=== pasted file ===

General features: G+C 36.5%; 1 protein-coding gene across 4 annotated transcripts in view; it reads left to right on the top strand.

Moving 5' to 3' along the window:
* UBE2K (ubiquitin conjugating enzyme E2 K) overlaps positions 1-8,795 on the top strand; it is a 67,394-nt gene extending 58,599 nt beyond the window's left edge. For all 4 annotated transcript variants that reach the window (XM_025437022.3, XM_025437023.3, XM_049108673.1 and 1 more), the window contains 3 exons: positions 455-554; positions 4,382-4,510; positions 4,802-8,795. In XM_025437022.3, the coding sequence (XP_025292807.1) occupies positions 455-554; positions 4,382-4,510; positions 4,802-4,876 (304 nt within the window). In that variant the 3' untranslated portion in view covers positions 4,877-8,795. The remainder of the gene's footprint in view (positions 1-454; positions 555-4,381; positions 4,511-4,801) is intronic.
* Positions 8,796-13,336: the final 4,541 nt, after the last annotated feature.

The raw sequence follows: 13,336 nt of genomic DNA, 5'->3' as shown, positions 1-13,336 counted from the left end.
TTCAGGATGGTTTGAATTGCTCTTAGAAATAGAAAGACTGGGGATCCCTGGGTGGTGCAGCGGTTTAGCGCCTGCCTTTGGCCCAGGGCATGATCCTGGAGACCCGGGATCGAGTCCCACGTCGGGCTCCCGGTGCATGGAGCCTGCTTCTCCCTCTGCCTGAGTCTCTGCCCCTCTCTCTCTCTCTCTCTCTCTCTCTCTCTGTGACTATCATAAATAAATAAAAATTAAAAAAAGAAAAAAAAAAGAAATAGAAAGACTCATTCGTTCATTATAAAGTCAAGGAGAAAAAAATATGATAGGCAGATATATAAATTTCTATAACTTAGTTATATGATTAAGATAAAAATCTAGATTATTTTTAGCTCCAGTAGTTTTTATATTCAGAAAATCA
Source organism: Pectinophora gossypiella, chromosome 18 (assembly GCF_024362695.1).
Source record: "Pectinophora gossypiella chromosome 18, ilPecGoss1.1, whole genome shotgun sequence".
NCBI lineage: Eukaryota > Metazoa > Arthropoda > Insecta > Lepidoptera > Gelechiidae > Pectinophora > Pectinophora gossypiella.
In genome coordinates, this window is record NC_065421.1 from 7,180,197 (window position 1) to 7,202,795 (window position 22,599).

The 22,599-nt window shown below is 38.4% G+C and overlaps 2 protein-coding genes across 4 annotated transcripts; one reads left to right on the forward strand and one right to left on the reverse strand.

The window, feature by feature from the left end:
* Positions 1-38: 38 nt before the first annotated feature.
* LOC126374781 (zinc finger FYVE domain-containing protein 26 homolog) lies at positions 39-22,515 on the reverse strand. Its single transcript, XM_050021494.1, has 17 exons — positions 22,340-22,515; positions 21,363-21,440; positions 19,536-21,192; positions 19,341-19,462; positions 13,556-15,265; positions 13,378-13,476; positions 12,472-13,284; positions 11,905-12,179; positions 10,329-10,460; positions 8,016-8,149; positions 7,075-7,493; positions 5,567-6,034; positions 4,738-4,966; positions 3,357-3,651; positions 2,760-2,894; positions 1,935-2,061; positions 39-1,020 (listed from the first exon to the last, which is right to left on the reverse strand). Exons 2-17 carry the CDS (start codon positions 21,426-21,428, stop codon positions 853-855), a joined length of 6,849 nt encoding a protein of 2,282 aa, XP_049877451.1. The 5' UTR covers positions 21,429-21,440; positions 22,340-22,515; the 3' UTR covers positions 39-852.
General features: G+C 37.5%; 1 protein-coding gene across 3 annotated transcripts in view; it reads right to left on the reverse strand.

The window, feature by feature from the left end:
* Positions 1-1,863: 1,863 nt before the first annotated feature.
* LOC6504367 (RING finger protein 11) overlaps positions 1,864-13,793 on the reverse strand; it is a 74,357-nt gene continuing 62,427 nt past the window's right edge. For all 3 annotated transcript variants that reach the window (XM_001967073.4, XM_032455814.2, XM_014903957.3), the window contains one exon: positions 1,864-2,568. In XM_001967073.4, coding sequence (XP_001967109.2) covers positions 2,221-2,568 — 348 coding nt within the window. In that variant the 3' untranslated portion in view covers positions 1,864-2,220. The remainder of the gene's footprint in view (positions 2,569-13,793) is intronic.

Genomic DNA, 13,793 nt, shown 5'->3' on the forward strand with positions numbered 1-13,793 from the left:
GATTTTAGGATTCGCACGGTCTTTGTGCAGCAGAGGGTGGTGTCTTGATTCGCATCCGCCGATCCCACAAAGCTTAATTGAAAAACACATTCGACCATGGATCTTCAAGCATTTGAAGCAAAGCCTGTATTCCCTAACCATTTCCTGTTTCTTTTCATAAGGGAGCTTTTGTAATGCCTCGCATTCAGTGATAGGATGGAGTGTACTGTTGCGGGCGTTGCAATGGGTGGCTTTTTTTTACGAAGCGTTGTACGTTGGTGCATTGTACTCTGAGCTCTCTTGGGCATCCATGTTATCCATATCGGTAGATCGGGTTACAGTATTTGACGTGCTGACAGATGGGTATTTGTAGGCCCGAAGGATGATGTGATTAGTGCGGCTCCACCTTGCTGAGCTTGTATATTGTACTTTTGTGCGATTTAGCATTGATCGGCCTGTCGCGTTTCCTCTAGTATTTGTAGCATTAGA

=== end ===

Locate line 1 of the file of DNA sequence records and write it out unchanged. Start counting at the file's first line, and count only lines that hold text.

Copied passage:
General features: G+C 36.5%; 1 protein-coding gene across 4 annotated transcripts in view; it reads left to right on the top strand.